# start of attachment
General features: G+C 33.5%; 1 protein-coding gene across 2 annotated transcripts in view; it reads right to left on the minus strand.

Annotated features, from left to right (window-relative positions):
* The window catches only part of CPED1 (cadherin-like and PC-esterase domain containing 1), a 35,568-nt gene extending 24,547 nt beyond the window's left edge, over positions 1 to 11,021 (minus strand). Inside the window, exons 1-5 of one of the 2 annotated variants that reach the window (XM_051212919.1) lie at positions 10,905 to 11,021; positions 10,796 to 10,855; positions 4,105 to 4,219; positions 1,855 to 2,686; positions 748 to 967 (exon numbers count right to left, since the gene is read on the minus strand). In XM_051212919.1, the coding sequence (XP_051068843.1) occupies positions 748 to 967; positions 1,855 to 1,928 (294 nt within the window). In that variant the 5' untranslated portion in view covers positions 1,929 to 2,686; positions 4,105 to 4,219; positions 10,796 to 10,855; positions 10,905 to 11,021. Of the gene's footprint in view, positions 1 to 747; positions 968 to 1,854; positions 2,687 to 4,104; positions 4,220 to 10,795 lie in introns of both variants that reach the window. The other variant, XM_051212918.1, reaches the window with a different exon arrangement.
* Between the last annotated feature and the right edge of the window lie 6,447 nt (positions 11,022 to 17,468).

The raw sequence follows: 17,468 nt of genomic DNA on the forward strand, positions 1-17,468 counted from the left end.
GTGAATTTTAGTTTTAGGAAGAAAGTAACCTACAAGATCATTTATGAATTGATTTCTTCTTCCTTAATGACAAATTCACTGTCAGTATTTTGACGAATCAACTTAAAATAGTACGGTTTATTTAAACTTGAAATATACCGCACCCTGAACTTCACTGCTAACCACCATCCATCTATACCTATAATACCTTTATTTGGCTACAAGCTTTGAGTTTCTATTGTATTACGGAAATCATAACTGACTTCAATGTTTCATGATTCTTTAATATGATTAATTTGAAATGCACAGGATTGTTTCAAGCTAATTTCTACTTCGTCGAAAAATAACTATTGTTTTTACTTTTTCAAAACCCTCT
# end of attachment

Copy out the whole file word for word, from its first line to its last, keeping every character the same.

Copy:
General features: G+C 33.5%; 1 protein-coding gene across 2 annotated transcripts in view; it reads right to left on the minus strand.

Annotated features, from left to right (window-relative positions):
* The window catches only part of CPED1 (cadherin-like and PC-esterase domain containing 1), a 35,568-nt gene extending 24,547 nt beyond the window's left edge, over positions 1 to 11,021 (minus strand). Inside the window, exons 1-5 of one of the 2 annotated variants that reach the window (XM_051212919.1) lie at positions 10,905 to 11,021; positions 10,796 to 10,855; positions 4,105 to 4,219; positions 1,855 to 2,686; positions 748 to 967 (exon numbers count right to left, since the gene is read on the minus strand). In XM_051212919.1, the coding sequence (XP_051068843.1) occupies positions 748 to 967; positions 1,855 to 1,928 (294 nt within the window). In that variant the 5' untranslated portion in view covers positions 1,929 to 2,686; positions 4,105 to 4,219; positions 10,796 to 10,855; positions 10,905 to 11,021. Of the gene's footprint in view, positions 1 to 747; positions 968 to 1,854; positions 2,687 to 4,104; positions 4,220 to 10,795 lie in introns of both variants that reach the window. The other variant, XM_051212918.1, reaches the window with a different exon arrangement.
* Between the last annotated feature and the right edge of the window lie 6,447 nt (positions 11,022 to 17,468).

The raw sequence follows: 17,468 nt of genomic DNA on the forward strand, positions 1-17,468 counted from the left end.
GTGAATTTTAGTTTTAGGAAGAAAGTAACCTACAAGATCATTTATGAATTGATTTCTTCTTCCTTAATGACAAATTCACTGTCAGTATTTTGACGAATCAACTTAAAATAGTACGGTTTATTTAAACTTGAAATATACCGCACCCTGAACTTCACTGCTAACCACCATCCATCTATACCTATAATACCTTTATTTGGCTACAAGCTTTGAGTTTCTATTGTATTACGGAAATCATAACTGACTTCAATGTTTCATGATTCTTTAATATGATTAATTTGAAATGCACAGGATTGTTTCAAGCTAATTTCTACTTCGTCGAAAAATAACTATTGTTTTTACTTTTTCAAAACCCTCT